Dating back to his college days at Pittsburgh, 2019 makes O’Neill’s sixth consecutive season with a new offensive coordinator.

“That’s just been the norm for me, to be honest,” he said of changing coaches. “It’s not a good thing. It’s not a bad thing. It’s just the way it is. I don’t have a choice but to take something from everybody.”

Running The Football

O’Neill is happy to be a part of an offensive line that not only runs the ball but does so with a moving, run-first strategy and a back in Dalvin Cook that appreciates the work being down in front of him.

“He’s (Cook) really, really talented; and he’s really, really down to earth; and he also works really, really hard. … I don’t think there is a missing piece, in my mind, to him as a football player,” O’Neill said of his teammate.

O’Neill is also doing exactly what is asked of him by his direct coach, Rick Dennison. If that’s straight push blocking, pass protection, or getting up on the move to open up a wide-zone for Cook to find a hole, he’s on it.

“The only thing I’m listening to is Coach Rico (Dennison). That’s the only thing I think about – his techniques and what he’s saying,” O’Neill explained. “Big picture, it really helps (to have learned things from different coaches), but in the moment, you’ve really gotta dial into who’s talking to you.”

Leading By Example

With two veterans, one rookie and one peer his own age on the Vikings’ offensive line, O’Neill doesn’t do a lot of talking. Instead, he looks to do his job with a concentrated ability and fierceness that his coaches–and opponents–respect. That ability has now grown to the point where he is credited as being one of the best young tackles in the NFL.

His Vikings teammates all admire O’Neill’s talent, size, and labor from last year into 2019.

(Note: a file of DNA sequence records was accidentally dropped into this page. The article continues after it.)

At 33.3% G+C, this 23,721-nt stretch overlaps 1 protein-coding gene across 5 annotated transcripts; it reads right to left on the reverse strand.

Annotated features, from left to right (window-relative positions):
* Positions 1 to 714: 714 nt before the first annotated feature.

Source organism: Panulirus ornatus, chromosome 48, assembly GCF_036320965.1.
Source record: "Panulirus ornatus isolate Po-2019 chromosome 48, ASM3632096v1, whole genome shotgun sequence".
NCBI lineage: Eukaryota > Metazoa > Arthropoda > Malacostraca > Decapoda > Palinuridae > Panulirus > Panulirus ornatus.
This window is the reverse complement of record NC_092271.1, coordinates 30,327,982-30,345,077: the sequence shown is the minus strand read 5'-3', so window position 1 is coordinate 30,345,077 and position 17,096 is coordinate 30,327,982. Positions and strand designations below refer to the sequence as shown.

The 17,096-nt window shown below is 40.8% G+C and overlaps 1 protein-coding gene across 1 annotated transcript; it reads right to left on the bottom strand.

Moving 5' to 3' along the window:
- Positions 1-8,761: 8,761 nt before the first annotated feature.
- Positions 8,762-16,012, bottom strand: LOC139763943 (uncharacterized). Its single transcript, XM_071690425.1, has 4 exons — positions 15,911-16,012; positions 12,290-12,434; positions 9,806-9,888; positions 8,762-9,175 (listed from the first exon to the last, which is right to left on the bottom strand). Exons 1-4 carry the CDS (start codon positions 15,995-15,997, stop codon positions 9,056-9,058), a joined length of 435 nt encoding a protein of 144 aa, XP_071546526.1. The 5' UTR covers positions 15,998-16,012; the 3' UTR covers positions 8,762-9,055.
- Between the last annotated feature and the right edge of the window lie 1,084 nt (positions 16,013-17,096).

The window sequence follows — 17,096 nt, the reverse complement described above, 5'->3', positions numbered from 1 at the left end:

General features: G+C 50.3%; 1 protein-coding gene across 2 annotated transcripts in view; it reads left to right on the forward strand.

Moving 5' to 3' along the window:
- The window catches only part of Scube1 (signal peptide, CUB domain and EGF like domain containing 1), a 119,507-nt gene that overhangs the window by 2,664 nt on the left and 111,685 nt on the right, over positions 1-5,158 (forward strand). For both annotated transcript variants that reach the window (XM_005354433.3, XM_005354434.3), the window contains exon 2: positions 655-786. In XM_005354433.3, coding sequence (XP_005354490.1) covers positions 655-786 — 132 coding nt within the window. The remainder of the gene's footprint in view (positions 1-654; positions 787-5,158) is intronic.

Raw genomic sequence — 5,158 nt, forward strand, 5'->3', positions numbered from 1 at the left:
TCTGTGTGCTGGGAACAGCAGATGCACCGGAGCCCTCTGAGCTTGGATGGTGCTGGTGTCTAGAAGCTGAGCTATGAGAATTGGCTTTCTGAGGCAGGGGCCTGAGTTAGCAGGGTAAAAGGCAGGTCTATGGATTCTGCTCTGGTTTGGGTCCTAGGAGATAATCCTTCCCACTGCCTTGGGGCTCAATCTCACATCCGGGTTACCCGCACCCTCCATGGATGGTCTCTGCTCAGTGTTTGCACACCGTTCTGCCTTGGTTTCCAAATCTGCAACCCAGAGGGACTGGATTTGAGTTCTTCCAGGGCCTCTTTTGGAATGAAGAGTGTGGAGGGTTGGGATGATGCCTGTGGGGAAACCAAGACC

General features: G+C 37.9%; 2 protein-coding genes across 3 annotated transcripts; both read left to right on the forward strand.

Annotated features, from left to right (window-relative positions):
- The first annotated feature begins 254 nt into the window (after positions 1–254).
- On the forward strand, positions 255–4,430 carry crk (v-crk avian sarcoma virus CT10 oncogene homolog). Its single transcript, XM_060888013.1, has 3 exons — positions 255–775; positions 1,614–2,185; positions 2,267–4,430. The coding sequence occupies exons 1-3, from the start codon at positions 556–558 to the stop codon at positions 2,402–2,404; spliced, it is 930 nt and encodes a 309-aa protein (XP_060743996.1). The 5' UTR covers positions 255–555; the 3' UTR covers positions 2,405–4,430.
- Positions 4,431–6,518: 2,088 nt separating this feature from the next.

“He’s a lot more comfortable with what he’s been asked to do,” defensive end Stephen Weatherly said. “His ability to communicate with the offensive line has gotten a lot better. Bigger, stronger. He’s always had that quickness, he’s always been agile but if anything…this sport is about confidence, the more confidence you have the better you play. It’s a really big jump that he’s had, he feels like he’s supposed to be there.”

As for toughness, O’Neill recognizes that it’s both essential–and a bit of an illusion in the game.

“I don’t go out there trying to play ‘tough guy’ and show people that I can hit [defenders] so hard. No, I want to play well. I want to play really well. So whatever’s asked of me to do that, that’s what I’m going to do.”

What’s been asked of O’Neill–and the Vikings line as a whole–was to improve the play of their unit by directly supporting their quarterback and his passing game as well as a ground game that sat in the basement of the league in 2018.

With solid data and arguments being made for making that quarterback and the lead tailback of that ground game to be included in the 2019 NFL MVP race, Mom and the folks from Wilmington are no doubt proud of their son and the job he has done so far with his teammates.